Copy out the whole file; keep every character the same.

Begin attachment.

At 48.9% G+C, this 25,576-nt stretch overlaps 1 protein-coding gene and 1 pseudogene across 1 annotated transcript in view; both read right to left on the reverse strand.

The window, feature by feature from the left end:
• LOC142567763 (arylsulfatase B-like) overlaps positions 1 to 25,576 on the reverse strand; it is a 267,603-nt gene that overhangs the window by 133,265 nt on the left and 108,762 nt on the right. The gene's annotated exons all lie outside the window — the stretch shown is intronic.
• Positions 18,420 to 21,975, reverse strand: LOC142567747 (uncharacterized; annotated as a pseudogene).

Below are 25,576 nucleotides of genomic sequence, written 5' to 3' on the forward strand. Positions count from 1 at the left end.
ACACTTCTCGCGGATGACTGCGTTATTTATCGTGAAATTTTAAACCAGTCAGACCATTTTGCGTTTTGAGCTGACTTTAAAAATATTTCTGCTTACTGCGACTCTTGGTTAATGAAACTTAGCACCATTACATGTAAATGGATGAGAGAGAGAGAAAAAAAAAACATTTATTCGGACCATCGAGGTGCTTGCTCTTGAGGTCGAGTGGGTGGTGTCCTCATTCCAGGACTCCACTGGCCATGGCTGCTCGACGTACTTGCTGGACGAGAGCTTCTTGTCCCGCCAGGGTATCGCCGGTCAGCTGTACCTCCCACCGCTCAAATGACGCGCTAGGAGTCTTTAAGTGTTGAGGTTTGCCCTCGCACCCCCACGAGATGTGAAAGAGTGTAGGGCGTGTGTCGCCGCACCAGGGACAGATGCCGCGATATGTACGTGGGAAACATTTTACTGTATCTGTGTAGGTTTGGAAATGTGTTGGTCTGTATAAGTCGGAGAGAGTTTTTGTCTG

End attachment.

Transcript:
At 48.9% G+C, this 25,576-nt stretch overlaps 1 protein-coding gene and 1 pseudogene across 1 annotated transcript in view; both read right to left on the reverse strand.

The window, feature by feature from the left end:
• LOC142567763 (arylsulfatase B-like) overlaps positions 1 to 25,576 on the reverse strand; it is a 267,603-nt gene that overhangs the window by 133,265 nt on the left and 108,762 nt on the right. The gene's annotated exons all lie outside the window — the stretch shown is intronic.
• Positions 18,420 to 21,975, reverse strand: LOC142567747 (uncharacterized; annotated as a pseudogene).

Below are 25,576 nucleotides of genomic sequence, written 5' to 3' on the forward strand. Positions count from 1 at the left end.
ACACTTCTCGCGGATGACTGCGTTATTTATCGTGAAATTTTAAACCAGTCAGACCATTTTGCGTTTTGAGCTGACTTTAAAAATATTTCTGCTTACTGCGACTCTTGGTTAATGAAACTTAGCACCATTACATGTAAATGGATGAGAGAGAGAGAAAAAAAAAACATTTATTCGGACCATCGAGGTGCTTGCTCTTGAGGTCGAGTGGGTGGTGTCCTCATTCCAGGACTCCACTGGCCATGGCTGCTCGACGTACTTGCTGGACGAGAGCTTCTTGTCCCGCCAGGGTATCGCCGGTCAGCTGTACCTCCCACCGCTCAAATGACGCGCTAGGAGTCTTTAAGTGTTGAGGTTTGCCCTCGCACCCCCACGAGATGTGAAAGAGTGTAGGGCGTGTGTCGCCGCACCAGGGACAGATGCCGCGATATGTACGTGGGAAACATTTTACTGTATCTGTGTAGGTTTGGAAATGTGTTGGTCTGTATAAGTCGGAGAGAGTTTTTGTCTG